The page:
Considering a risk of 1:386 as the borderline between high risk and lower risk means
that the predictive power of the screening test is not 100% absolute, and there
is a possibility that children with Down syndrome will be born to a certain percentage
of women despite the result of the screening test having been regarded as "normal".
Even in the case of a very low risk for Down syndrome, such as 1:5000, there is
still a small chance that the fetus will be affected. It appears that if only all
the women whose weighted risk for Down syndrome obtained from one screening test
(blood biochemical test or nuchal translucency test, separately) were to undergo
amniocentesis (or chorionic villus sampling), we would only be able to identify
66% of all the cases of Down syndrome in this country. In this situation, amniocentesis
would be performed on approximately 5% of pregnant women in the country. If, however,
the borderline for recommending amniocentesis or chorionic villus sampling is taken as
more than 1:1000, for example, the detection rate will be higher, but the percentage
of women undergoing amniocentesis will increase significantly.
Another limitation of screening tests is their limited ability to predict the statistical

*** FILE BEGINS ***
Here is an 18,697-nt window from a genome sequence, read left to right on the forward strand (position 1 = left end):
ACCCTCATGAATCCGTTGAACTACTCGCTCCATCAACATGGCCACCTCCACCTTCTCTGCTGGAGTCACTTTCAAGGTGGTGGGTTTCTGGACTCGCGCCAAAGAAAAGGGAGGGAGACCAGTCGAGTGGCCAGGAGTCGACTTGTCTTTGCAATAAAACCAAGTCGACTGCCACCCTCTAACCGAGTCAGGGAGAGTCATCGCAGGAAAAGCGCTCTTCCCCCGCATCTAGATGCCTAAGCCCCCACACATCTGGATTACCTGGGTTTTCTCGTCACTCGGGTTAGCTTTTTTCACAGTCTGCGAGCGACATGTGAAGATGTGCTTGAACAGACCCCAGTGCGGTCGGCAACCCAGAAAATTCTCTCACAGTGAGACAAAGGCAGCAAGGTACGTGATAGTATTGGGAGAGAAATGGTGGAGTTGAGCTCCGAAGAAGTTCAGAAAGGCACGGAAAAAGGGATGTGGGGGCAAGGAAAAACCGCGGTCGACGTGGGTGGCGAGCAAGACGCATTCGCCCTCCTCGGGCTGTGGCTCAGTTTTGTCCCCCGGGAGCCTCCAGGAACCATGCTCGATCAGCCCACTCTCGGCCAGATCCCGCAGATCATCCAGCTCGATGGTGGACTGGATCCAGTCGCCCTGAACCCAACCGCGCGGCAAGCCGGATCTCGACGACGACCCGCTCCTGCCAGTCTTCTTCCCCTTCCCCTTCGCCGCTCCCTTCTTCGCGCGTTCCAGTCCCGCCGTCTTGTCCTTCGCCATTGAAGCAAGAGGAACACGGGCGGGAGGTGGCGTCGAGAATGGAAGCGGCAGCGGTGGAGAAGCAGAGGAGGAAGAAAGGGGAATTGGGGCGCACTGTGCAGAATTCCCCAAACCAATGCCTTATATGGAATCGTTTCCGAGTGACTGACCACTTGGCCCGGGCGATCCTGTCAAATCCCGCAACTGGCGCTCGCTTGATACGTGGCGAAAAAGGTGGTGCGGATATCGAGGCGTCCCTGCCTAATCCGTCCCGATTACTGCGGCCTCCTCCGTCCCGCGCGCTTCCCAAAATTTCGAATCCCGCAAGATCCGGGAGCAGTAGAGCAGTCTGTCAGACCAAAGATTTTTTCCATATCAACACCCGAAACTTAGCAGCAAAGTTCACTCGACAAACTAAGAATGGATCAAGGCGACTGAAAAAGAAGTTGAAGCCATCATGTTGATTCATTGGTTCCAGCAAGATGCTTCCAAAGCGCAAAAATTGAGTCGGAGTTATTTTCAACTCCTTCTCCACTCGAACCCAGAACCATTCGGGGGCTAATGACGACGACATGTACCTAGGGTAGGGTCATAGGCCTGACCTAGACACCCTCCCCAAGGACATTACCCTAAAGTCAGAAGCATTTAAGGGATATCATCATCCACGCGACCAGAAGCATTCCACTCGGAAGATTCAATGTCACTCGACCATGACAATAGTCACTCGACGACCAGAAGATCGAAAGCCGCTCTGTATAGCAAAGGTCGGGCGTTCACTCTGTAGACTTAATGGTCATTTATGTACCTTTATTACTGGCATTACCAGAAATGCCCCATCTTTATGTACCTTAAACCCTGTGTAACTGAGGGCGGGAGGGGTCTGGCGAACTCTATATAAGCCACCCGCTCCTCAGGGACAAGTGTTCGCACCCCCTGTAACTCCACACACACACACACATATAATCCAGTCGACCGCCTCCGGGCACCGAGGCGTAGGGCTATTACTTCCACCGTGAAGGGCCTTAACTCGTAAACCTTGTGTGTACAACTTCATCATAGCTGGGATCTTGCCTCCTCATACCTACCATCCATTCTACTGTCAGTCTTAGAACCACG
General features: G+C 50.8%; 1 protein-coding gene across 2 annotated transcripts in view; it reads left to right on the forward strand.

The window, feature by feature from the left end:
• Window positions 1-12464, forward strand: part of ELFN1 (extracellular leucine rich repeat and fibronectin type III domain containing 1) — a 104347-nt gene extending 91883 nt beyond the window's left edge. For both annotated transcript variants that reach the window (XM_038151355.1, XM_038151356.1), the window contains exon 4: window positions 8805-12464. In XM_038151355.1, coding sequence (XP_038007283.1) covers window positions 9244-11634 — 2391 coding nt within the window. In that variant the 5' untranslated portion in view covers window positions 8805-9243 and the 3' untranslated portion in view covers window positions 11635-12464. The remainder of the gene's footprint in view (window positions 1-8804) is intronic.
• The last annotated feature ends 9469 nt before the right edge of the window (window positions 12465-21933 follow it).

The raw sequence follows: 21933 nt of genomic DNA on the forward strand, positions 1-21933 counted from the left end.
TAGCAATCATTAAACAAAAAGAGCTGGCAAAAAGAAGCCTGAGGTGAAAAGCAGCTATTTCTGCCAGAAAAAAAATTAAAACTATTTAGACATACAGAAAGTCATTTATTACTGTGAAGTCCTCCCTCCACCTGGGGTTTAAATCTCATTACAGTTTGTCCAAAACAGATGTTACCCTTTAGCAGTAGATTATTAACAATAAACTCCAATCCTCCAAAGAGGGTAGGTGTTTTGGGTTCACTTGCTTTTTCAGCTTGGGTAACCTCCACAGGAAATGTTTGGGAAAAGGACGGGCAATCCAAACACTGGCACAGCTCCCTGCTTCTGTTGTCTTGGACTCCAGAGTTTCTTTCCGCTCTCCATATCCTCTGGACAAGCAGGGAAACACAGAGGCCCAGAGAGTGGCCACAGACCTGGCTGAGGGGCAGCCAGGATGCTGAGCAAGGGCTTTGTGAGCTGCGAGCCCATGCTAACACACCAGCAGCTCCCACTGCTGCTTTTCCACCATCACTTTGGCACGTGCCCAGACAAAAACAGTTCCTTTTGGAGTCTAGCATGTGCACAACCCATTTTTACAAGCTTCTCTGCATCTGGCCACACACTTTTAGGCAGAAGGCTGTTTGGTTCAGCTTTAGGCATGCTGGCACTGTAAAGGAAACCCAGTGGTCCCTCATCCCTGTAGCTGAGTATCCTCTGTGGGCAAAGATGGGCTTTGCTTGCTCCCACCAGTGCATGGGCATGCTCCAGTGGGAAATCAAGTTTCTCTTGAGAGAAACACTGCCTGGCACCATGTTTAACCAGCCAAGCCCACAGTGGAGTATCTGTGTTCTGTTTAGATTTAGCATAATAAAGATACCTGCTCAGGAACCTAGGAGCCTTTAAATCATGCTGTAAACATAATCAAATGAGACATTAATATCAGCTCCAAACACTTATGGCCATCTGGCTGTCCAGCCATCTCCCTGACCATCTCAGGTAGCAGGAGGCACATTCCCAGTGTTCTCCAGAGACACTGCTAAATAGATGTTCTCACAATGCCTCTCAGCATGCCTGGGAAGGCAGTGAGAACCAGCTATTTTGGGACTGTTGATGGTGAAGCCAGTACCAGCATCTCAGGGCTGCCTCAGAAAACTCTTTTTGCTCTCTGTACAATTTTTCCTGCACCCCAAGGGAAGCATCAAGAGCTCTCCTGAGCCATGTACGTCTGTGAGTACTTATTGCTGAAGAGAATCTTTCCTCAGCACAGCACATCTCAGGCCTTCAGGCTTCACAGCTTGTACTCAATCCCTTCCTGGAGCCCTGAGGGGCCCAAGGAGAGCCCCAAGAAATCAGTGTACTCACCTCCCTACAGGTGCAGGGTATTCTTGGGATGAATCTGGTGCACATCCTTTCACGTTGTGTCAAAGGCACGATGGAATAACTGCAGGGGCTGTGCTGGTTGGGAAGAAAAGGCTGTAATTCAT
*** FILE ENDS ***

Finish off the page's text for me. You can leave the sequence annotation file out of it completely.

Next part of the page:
risk for chromosomal syndromes other than
Down syndrome. Despite the fact that some of these cases (mainly severe
chromosomal disorders such as trisomy 18,
trisomy 13, etc.) are expressed
by an increased calculated statistical risk for Down syndrome, most go undetected.
Most of the cases that go undetected are chromosomal disorders of lesser severity
than Down syndrome, and descriptions of these can be found in the information sheets
titled "Turner syndrome,
etc." These chromosomal disorders can also be confirmed or ruled out completely
by amniocentesis. The frequency of chromosomal disorders other than Down syndrome
is about one in every 300 pregnancies on average - this risk is greater in older
women, and over the age of 35 the risk is more than 1 in 100 (more than 1%).
Despite these limitations, the "high risk group" for whom amniocentesis is offered
can be defined using the Down syndrome screening test (biochemical screening or
nuchal translucency, etc.). Using these tests, the invasive tests are directed to
a relatively small group of women, preventing the birth of many babies with chromosomal
disorders. It should be noted that these screening tests can also indicate risks
for problems other than Down syndrome - e.g. defects of closure of the spinal column,
kidney defects, and other chromosomal problems (as specified and subject to the
aforementioned limitations), etc.